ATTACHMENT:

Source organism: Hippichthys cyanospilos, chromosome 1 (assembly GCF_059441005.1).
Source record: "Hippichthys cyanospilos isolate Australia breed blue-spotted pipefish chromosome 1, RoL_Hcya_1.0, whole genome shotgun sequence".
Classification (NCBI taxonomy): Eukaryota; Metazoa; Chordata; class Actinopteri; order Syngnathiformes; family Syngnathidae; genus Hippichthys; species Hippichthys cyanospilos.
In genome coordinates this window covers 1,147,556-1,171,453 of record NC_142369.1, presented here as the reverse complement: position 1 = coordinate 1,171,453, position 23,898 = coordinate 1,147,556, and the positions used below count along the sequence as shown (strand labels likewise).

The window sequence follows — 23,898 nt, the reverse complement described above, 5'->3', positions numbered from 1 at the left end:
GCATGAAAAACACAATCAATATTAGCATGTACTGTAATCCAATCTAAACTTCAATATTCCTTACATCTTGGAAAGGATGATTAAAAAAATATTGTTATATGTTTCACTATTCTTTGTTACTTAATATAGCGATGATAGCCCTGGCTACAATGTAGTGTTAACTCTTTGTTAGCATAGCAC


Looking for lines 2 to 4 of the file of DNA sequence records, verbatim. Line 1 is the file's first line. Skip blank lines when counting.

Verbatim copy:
Source record: "Hippichthys cyanospilos isolate Australia breed blue-spotted pipefish chromosome 1, RoL_Hcya_1.0, whole genome shotgun sequence".
Classification (NCBI taxonomy): Eukaryota; Metazoa; Chordata; class Actinopteri; order Syngnathiformes; family Syngnathidae; genus Hippichthys; species Hippichthys cyanospilos.
In genome coordinates this window covers 1,147,556-1,171,453 of record NC_142369.1, presented here as the reverse complement: position 1 = coordinate 1,171,453, position 23,898 = coordinate 1,147,556, and the positions used below count along the sequence as shown (strand labels likewise).